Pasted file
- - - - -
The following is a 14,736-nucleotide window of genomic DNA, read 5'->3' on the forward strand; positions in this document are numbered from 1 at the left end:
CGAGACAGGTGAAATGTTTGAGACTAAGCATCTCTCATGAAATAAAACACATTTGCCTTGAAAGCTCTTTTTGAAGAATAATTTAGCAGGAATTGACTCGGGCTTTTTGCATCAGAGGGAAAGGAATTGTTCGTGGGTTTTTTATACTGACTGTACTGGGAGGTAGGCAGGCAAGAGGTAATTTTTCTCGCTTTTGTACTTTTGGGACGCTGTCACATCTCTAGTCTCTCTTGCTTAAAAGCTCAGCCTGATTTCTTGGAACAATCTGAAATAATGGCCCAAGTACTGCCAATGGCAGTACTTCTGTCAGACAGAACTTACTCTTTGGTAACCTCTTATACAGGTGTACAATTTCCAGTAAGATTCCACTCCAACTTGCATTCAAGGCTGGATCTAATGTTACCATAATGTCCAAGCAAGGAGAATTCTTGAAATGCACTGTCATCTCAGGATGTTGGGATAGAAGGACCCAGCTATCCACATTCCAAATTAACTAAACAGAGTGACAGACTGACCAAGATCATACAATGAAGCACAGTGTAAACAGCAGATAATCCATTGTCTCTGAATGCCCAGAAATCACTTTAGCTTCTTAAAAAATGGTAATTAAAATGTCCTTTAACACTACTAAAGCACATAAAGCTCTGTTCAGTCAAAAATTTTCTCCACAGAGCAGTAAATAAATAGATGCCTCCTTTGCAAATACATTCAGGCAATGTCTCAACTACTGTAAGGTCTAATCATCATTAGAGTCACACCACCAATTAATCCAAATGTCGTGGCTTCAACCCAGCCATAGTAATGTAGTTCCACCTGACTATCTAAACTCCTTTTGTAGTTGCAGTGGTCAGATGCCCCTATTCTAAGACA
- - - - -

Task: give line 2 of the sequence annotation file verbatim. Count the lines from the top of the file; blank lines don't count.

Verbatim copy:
CGAGACAGGTGAAATGTTTGAGACTAAGCATCTCTCATGAAATAAAACACATTTGCCTTGAAAGCTCTTTTTGAAGAATAATTTAGCAGGAATTGACTCGGGCTTTTTGCATCAGAGGGAAAGGAATTGTTCGTGGGTTTTTTATACTGACTGTACTGGGAGGTAGGCAGGCAAGAGGTAATTTTTCTCGCTTTTGTACTTTTGGGACGCTGTCACATCTCTAGTCTCTCTTGCTTAAAAGCTCAGCCTGATTTCTTGGAACAATCTGAAATAATGGCCCAAGTACTGCCAATGGCAGTACTTCTGTCAGACAGAACTTACTCTTTGGTAACCTCTTATACAGGTGTACAATTTCCAGTAAGATTCCACTCCAACTTGCATTCAAGGCTGGATCTAATGTTACCATAATGTCCAAGCAAGGAGAATTCTTGAAATGCACTGTCATCTCAGGATGTTGGGATAGAAGGACCCAGCTATCCACATTCCAAATTAACTAAACAGAGTGACAGACTGACCAAGATCATACAATGAAGCACAGTGTAAACAGCAGATAATCCATTGTCTCTGAATGCCCAGAAATCACTTTAGCTTCTTAAAAAATGGTAATTAAAATGTCCTTTAACACTACTAAAGCACATAAAGCTCTGTTCAGTCAAAAATTTTCTCCACAGAGCAGTAAATAAATAGATGCCTCCTTTGCAAATACATTCAGGCAATGTCTCAACTACTGTAAGGTCTAATCATCATTAGAGTCACACCACCAATTAATCCAAATGTCGTGGCTTCAACCCAGCCATAGTAATGTAGTTCCACCTGACTATCTAAACTCCTTTTGTAGTTGCAGTGGTCAGATGCCCCTATTCTAAGACA